In the above study denosumab reduce the risk of first and subsequent SREs by 23%.

Serum type I C-telopeptide(CTx) is a bone resorption marker, denosumab activity.

Denosumb associated with greater reductions in bone turnover markers thn observed with zoledronic acid: the median reduction in urinary N-telopeptide was 80% versus 68%, respectively.

Three days following a single injection of denosumab CTx levels are reduced by more than 80%, with maximum reduction in 1 month.

In metastatic CRPC (castrate resistant prostate cancer) 2.3% denosumab treated patients develpoed osteonecrosis of the jaw vs. 1.3% with zoledronic acid arm, hypocalcemia 13% with denosumab vs. 6% with zoledronic acid.

Acute phase reactions such as flulike syndrome within the first three days of treatment occurred in 10.4% of denosumab patients and 27.3% of zoledronic acid patients (Stpck A et al).

Adverse renal toxicity occurred in 4.9% of denosumab patients versus 8.5% of the zoledronic acid patients in the above study.

In a phase III study of denosumab versus zoledronic acid in patients with bone metastases from advanced solid tumors were multiple myeloma showed that denosumab was not an inferior in reducing the risk for first SRE (Henry D et al).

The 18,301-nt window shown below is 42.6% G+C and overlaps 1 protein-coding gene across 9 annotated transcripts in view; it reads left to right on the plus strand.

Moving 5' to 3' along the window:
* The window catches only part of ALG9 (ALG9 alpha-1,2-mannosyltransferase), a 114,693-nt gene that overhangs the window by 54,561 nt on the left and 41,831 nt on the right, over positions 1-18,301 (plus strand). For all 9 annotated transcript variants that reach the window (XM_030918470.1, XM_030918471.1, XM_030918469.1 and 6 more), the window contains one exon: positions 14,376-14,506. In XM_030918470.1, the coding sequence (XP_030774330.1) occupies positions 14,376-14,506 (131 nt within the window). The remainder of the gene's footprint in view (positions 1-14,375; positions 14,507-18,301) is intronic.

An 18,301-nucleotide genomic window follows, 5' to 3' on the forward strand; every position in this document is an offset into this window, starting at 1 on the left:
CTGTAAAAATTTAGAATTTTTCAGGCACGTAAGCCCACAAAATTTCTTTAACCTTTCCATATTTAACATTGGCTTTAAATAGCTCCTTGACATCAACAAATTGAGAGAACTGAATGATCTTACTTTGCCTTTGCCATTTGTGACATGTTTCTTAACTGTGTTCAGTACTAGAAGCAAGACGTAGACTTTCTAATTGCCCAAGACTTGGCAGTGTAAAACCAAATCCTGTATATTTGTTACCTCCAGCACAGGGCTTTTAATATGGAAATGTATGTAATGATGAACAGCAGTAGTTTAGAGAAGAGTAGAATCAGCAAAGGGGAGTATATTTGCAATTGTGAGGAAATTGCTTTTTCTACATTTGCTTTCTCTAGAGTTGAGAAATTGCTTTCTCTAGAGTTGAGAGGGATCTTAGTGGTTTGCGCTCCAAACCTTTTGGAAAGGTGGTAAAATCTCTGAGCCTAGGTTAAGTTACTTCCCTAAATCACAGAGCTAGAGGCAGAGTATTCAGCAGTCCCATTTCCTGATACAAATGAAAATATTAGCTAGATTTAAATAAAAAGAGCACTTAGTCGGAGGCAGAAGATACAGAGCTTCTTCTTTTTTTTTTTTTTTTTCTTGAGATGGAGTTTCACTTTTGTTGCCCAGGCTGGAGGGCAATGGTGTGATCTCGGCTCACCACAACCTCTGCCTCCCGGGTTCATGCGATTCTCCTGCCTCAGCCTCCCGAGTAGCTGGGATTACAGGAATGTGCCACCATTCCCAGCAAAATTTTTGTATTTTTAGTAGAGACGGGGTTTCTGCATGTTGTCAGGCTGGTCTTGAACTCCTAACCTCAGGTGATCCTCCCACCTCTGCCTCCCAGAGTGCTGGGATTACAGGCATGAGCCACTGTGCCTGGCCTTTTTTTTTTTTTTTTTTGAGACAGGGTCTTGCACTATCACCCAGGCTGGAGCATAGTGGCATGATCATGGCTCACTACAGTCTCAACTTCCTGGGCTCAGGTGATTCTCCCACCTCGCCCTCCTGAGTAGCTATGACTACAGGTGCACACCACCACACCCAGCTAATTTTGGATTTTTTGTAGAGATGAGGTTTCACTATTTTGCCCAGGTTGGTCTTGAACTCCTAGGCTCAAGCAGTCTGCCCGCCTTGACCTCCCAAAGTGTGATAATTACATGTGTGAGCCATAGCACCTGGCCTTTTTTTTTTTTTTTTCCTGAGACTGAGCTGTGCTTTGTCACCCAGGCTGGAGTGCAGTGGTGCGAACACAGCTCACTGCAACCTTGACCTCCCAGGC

In the above study denosumab was associated with a significant delay in time to pain worsening among all patients.

Every three month treatment may be as good as every month treatment in suppressing bone turnover (Lipton A et al).

Dose reductions not required for renal or hepatic impairment.

FREEDOM (Fracture Reduction Evaluation of Denosumab in Osteoporosis Every six Months) trial: 60 mg subcutaneous vs. placebo every six months for 36 months with 1000 mg of calcium and vitamin D supplementation with osteoporosis in 7868 women-the risk reduction for vertebral fractures for that denosumab group similar to IV zoledronic acid, and greater than oral bisphosphonates.

In the above study the denosumab group there was 2.3% new fractures compared to 7.2% for placebo.

Clearance of the drug occurs through reticuloendothelial system with subsequent renal filtration and excretion.

In a study with early-stage breast cancer it did not improve disease related outcomes for women with high-risk early breast cancer-D-CARE phase 3 trial (Coleman R)

In the above study 5% of the patients had osteoporosis of the jaw.

The drug is not incorporated into bone and accumulation is not a factor.

Withdrawal of denosumab may cause increased osteoclastic activity and hypercalcemia.

Withdrawl of denosumab may cause a rebound phenomenon and increase osteoporosis and cause multiple vertebral fractures.

Its use is recommended for long-term, or transition to another anti-resorptive agent.